Anyone who has already penciled in that Novak Djokovic-Roger Federer semifinal clash at the Australian Open ought to pause a moment: In Tuesday's quarterfinals, both will face opponents who beat them the last time they met in Grand Slam events.
Keeping that in mind, let's take a look at all four top-half quarterfinals:
No. 1 seed Serena Williams versus No. 5 Maria Sharapova
The buzz in Melbourne now is all about Sharapova's recent serving efficiency and how it might finally enable her finally to break her nightmarish 17-match losing streak against Williams. Perhaps that will happen, because for a while now, the odds have been that some day, somehow, somewhere, Maria Sharapova will once again beat Serena Williams.
There are a number of reasons to believe that such a thing will happen. At 34, Williams is about five-and-a-half years older than Sharapova at a time when the discrepancy is really starting to work against Williams. It's also possible that as much as Williams loves to beat Sharapova (it goes back to that surprise upset Sharapova pulled on Williams in the 2004 Wimbledon final), she will go out there one day in an off-kilter, "been there, done that" mood and play poorly.
Or maybe one day Sharapova will simply play a perfect match, which is what it will take for her to beat Williams.
Could it be Tuesday? It's unlikely, for while Sharapova leads the tournament in aces (52, more than twice Williams's 25), she ranks behind Williams in first-serve points won (86 to 82 percent).
No. 1 Novak Djokovic versus No. 7 Kei Nishikori
No one has had good reason to feel optimistic before meeting Djokovic these days, but Nishikori is entitled to feel a twinge of hope.
Djokovic committed 100 unforced errors in a narrow escape in his last match, and Nishikori won the last time they met at a major (the 2014 US Open semifinals). If Djokovic has suddenly misplaced his game, or his confidence, Nishikori surely will have a chance.
Djokovic has won four straight against Nishikori since that Open semifinal loss, but two of those were three-setters that went the distance. Nishikori plays a relatively flat game and likes to take the ball on the rise from inside the court. Those are good tactics against Djokovic, who loves to yank people all over the back of the court.
Nishikori has a reputation as a gritty player, yet his performance at the majors has been tepid. Although he has been ranked as high as No. 4, he's made just that lone semifinal.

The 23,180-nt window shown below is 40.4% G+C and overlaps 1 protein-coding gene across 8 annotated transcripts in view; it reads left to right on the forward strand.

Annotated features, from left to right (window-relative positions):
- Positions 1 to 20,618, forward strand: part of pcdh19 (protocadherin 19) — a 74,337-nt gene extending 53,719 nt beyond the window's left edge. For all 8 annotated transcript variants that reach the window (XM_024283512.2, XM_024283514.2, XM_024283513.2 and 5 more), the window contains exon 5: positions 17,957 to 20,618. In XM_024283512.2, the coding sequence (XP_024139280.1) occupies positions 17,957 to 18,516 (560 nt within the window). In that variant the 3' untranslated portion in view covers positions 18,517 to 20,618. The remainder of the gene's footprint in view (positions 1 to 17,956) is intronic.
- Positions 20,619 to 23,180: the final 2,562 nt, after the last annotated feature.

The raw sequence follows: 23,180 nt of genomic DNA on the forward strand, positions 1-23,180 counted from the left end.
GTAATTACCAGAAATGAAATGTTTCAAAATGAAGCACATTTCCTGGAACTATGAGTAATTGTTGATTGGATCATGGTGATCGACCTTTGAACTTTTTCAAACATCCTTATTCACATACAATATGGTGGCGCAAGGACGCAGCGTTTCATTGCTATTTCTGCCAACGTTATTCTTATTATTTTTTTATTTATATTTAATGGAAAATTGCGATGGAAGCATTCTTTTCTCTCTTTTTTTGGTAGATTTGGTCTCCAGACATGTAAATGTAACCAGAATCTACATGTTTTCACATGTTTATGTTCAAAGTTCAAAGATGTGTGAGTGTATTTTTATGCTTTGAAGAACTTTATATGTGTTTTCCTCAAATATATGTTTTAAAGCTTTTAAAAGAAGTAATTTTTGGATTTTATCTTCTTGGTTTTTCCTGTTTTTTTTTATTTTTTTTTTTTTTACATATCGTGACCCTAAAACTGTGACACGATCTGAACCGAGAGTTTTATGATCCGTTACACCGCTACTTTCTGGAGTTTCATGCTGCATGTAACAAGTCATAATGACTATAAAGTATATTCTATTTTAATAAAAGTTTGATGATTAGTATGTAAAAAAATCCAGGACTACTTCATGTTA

No. 3 Roger Federer versus No. 6 Tomas Berdych
A quick glance at the head-to-head here would be highly deceptive. Sure, Federer leads by a commanding 15-6 and he's won the last four meetings (not even dropping a set or needing a tiebreaker in the last three of those matches). But there's this:
Federer is 34, and just over 6 feet tall. Berdych is 30 and 6-foot-4, blessed with superior power, and has beaten Federer the last two times they met at Grand Slam events (Wimbledon in 2010 and the US Open in 2012).
Berdych has good reason to feel he can go right at Federer and overpower him, and by now he's had ample time adjust to Federer's new, more aggressive style. That will give Federer and his new coach, Ivan Ljubicic, plenty to think about.
Serving success will be important in this match. Federer has been the most successful ATP player in the tournament when it comes to winning first-serve points (84 percent), but Berdych isn't far off at 81 percent. Neither man cracked the tournament top 20 in second-serve points won, though, so whichever one is more successful in that department may have the winning edge.
No. 4 Agnieszka Radwanska versus No. 10 Carla Suarez Navarro
This match will be a stunning contrast to the other women's quarterfinal, and a terrific advertisement for the current diversity in the WTA game. Radwanska and Suarez Navarro are two of the most interesting, creative players of this or any other era, and how they've made their way in a game presently dominated by power baseliners is a tribute to their talent.
Radwanska has been on fire since the US Open. She's won 26 of her last 30 matches, including the year-end WTA championships. She was down 2-5 in the third set in her fourth-round match, but recovered to win. Players who make such comebacks are always especially dangerous, as if Suarez Navarro didn't already have her hands full with Radwanska's clever, off-pace game.
Radwanska herself is accustomed to dealing with players who come straight at her with pace and power. But Suarez has touch. She hits her backhand with one hand and likes to slice and work her way to the net. Radwanska, a counter-puncher who likes to mix up the pace, will feel just as uncomfortable as her opponent.
Radwanska leads 2-1, but they split their last two meetings. Both went three sets and included a love set by the winner.